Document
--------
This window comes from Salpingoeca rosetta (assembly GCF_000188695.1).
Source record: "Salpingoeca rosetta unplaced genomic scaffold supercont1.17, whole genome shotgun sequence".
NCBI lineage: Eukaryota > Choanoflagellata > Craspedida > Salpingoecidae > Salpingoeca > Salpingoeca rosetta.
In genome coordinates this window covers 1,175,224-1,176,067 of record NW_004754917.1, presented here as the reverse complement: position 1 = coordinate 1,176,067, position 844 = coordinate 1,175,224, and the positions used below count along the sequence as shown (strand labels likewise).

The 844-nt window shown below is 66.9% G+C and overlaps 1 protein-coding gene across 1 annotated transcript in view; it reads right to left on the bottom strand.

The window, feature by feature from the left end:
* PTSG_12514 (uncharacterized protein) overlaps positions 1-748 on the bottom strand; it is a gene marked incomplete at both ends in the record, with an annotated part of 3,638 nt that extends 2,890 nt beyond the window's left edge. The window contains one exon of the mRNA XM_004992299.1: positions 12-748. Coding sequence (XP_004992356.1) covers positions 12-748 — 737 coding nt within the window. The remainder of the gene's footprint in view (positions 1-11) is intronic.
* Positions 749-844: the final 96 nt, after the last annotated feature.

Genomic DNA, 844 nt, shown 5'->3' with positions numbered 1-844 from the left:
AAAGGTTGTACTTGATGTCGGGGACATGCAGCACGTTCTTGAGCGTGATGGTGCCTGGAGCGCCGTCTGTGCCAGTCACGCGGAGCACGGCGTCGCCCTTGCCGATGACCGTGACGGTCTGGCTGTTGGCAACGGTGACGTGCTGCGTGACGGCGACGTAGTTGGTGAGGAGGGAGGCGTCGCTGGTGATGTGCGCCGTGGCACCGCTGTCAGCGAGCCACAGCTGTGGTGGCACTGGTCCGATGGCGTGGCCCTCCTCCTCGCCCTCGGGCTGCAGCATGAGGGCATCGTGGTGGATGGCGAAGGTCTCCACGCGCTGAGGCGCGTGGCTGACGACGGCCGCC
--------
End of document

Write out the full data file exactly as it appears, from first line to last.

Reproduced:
This window comes from Salpingoeca rosetta (assembly GCF_000188695.1).
Source record: "Salpingoeca rosetta unplaced genomic scaffold supercont1.17, whole genome shotgun sequence".
NCBI lineage: Eukaryota > Choanoflagellata > Craspedida > Salpingoecidae > Salpingoeca > Salpingoeca rosetta.
In genome coordinates this window covers 1,175,224-1,176,067 of record NW_004754917.1, presented here as the reverse complement: position 1 = coordinate 1,176,067, position 844 = coordinate 1,175,224, and the positions used below count along the sequence as shown (strand labels likewise).

The 844-nt window shown below is 66.9% G+C and overlaps 1 protein-coding gene across 1 annotated transcript in view; it reads right to left on the bottom strand.

The window, feature by feature from the left end:
* PTSG_12514 (uncharacterized protein) overlaps positions 1-748 on the bottom strand; it is a gene marked incomplete at both ends in the record, with an annotated part of 3,638 nt that extends 2,890 nt beyond the window's left edge. The window contains one exon of the mRNA XM_004992299.1: positions 12-748. Coding sequence (XP_004992356.1) covers positions 12-748 — 737 coding nt within the window. The remainder of the gene's footprint in view (positions 1-11) is intronic.
* Positions 749-844: the final 96 nt, after the last annotated feature.

Genomic DNA, 844 nt, shown 5'->3' with positions numbered 1-844 from the left:
AAAGGTTGTACTTGATGTCGGGGACATGCAGCACGTTCTTGAGCGTGATGGTGCCTGGAGCGCCGTCTGTGCCAGTCACGCGGAGCACGGCGTCGCCCTTGCCGATGACCGTGACGGTCTGGCTGTTGGCAACGGTGACGTGCTGCGTGACGGCGACGTAGTTGGTGAGGAGGGAGGCGTCGCTGGTGATGTGCGCCGTGGCACCGCTGTCAGCGAGCCACAGCTGTGGTGGCACTGGTCCGATGGCGTGGCCCTCCTCCTCGCCCTCGGGCTGCAGCATGAGGGCATCGTGGTGGATGGCGAAGGTCTCCACGCGCTGAGGCGCGTGGCTGACGACGGCCGCC